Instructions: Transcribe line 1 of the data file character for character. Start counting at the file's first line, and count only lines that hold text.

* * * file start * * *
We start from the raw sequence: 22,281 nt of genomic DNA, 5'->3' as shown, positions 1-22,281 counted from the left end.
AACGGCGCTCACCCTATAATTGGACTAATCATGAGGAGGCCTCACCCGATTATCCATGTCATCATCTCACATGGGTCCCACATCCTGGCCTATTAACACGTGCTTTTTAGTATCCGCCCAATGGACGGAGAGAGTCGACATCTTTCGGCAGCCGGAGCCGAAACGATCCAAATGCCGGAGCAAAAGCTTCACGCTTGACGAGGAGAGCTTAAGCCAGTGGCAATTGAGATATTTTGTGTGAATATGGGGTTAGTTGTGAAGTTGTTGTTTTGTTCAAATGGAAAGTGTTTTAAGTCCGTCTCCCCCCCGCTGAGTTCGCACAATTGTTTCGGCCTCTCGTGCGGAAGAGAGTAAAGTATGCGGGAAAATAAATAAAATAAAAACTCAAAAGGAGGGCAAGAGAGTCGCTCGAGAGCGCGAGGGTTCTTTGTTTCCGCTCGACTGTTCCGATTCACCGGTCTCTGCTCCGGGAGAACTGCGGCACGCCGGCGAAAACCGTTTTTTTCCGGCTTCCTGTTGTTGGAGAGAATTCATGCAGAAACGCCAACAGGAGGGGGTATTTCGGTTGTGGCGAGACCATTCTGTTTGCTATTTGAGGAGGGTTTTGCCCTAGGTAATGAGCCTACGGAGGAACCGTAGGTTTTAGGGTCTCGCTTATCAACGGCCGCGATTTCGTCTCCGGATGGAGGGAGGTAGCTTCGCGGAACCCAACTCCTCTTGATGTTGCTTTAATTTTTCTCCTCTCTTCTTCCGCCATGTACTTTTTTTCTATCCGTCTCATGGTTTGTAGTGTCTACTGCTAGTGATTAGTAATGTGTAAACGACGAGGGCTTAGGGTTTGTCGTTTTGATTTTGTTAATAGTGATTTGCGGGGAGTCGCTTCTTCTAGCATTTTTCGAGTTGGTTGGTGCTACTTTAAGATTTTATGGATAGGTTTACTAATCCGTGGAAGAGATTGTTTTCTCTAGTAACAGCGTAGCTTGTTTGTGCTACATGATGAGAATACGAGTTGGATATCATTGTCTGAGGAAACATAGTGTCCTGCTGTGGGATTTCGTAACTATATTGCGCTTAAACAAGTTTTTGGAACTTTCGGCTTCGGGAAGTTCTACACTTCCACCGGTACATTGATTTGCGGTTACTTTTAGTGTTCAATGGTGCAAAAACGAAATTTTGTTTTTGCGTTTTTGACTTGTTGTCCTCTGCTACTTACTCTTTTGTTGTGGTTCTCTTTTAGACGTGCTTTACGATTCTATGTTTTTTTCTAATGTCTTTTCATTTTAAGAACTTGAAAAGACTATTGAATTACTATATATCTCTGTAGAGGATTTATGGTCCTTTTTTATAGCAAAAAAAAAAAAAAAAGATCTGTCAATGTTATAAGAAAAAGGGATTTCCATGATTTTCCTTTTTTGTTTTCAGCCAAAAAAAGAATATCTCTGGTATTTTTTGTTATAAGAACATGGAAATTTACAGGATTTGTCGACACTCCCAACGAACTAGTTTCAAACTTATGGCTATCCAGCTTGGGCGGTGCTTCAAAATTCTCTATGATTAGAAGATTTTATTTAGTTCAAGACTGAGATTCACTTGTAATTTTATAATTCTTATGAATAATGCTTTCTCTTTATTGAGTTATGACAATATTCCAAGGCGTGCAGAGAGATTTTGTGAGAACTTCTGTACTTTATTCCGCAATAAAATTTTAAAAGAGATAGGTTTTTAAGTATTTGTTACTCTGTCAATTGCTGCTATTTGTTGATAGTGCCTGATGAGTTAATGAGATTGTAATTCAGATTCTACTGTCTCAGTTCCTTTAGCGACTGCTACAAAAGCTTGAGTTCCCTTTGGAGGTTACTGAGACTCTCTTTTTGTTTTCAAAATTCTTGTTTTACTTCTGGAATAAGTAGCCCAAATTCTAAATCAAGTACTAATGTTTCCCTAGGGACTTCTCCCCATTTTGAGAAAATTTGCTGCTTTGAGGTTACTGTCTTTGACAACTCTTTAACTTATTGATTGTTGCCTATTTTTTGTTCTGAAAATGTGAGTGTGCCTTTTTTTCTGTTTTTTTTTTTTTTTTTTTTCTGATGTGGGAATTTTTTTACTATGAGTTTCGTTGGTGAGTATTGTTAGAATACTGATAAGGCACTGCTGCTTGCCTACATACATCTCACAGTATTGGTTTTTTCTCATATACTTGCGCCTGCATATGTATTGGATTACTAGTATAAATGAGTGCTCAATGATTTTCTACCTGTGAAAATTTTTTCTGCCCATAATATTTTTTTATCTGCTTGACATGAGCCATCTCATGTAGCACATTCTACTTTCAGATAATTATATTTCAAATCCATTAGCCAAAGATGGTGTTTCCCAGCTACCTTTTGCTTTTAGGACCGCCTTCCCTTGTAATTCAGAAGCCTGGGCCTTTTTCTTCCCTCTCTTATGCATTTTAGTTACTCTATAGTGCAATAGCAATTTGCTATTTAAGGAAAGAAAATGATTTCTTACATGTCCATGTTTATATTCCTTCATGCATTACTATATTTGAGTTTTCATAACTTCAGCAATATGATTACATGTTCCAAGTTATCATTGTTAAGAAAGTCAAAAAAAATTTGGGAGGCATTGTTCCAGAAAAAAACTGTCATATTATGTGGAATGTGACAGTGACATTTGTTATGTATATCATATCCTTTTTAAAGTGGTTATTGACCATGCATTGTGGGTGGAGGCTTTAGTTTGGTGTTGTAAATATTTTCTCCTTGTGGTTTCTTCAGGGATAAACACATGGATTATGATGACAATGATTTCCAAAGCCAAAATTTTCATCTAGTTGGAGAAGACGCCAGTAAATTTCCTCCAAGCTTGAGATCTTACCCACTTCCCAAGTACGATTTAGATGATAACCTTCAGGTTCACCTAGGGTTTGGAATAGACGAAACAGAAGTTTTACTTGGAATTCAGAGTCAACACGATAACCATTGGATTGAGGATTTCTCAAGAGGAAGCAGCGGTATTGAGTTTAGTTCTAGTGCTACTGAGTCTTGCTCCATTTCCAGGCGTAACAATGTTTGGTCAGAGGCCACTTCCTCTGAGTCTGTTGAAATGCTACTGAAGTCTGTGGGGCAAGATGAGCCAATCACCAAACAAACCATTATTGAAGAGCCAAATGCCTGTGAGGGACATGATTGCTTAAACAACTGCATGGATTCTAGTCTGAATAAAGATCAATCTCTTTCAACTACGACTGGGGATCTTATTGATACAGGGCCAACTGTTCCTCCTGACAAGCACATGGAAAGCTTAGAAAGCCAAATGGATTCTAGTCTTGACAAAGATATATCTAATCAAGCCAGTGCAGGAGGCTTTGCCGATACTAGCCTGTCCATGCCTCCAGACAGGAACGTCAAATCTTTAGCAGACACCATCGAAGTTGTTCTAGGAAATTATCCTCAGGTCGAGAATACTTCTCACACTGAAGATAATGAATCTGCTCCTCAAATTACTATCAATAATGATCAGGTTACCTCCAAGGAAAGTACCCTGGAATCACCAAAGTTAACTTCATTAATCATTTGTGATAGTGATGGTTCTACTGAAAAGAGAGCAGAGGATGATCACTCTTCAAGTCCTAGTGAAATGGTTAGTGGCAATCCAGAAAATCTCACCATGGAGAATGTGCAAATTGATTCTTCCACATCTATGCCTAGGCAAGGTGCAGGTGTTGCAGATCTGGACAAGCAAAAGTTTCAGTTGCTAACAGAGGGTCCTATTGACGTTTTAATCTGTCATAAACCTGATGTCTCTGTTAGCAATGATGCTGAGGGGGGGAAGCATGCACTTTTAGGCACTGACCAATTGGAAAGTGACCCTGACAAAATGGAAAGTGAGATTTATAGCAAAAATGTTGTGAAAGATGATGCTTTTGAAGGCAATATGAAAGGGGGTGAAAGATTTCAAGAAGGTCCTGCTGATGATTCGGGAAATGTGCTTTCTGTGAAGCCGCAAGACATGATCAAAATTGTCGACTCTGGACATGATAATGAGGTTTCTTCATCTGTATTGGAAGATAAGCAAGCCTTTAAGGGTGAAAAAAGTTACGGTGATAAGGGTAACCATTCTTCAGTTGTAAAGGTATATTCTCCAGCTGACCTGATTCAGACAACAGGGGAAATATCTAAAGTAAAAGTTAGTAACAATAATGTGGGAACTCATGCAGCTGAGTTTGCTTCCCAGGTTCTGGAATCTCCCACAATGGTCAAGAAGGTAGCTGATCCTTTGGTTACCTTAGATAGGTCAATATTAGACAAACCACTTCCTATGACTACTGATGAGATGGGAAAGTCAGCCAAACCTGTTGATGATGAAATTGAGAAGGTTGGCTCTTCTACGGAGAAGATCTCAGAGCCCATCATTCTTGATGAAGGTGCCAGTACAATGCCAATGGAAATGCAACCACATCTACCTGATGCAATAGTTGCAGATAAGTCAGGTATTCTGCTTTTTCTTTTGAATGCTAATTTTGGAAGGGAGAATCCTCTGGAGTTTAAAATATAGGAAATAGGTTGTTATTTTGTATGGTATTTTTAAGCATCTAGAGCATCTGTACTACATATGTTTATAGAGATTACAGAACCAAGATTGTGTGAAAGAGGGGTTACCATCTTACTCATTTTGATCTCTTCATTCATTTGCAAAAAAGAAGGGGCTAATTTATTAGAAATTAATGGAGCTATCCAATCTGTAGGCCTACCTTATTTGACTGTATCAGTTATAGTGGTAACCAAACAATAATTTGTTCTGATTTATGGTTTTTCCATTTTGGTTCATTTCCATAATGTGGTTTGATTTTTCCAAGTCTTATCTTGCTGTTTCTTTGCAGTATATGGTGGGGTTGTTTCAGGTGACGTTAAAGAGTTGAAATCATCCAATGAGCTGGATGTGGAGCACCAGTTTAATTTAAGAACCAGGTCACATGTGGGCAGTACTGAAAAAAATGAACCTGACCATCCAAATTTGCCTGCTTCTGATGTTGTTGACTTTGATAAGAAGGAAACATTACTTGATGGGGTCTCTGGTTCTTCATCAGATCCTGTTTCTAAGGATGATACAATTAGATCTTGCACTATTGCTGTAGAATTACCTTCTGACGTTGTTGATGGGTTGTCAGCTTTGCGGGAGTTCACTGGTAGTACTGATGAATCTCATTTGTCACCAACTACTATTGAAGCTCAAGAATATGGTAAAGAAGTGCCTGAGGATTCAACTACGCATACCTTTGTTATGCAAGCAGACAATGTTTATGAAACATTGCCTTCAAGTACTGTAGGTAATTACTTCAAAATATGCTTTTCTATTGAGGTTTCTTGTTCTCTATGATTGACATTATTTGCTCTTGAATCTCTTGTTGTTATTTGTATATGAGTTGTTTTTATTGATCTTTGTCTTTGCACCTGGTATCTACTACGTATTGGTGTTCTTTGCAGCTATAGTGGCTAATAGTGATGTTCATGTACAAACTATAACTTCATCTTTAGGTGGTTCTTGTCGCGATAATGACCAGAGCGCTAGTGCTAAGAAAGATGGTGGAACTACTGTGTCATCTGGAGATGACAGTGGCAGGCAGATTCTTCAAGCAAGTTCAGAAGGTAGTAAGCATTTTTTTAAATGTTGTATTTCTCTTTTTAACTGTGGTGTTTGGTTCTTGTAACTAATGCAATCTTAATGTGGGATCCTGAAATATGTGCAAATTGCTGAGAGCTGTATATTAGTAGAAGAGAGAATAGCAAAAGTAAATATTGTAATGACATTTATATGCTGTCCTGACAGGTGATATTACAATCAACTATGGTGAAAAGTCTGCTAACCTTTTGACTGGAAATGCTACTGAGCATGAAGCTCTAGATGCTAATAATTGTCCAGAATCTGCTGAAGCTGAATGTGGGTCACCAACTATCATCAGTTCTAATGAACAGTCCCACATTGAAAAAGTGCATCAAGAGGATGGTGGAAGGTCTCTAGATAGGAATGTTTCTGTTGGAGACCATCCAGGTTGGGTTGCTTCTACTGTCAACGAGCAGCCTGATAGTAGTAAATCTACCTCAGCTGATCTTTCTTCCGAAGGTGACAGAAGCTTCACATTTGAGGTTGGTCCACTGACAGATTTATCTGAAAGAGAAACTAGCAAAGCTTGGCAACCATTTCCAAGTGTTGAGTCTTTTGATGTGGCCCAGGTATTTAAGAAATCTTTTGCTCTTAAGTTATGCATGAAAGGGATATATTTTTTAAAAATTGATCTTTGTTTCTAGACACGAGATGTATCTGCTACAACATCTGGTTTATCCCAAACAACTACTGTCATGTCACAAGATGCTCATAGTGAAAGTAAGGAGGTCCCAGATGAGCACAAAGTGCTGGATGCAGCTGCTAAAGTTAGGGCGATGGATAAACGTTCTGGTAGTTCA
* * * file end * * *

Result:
We start from the raw sequence: 22,281 nt of genomic DNA, 5'->3' as shown, positions 1-22,281 counted from the left end.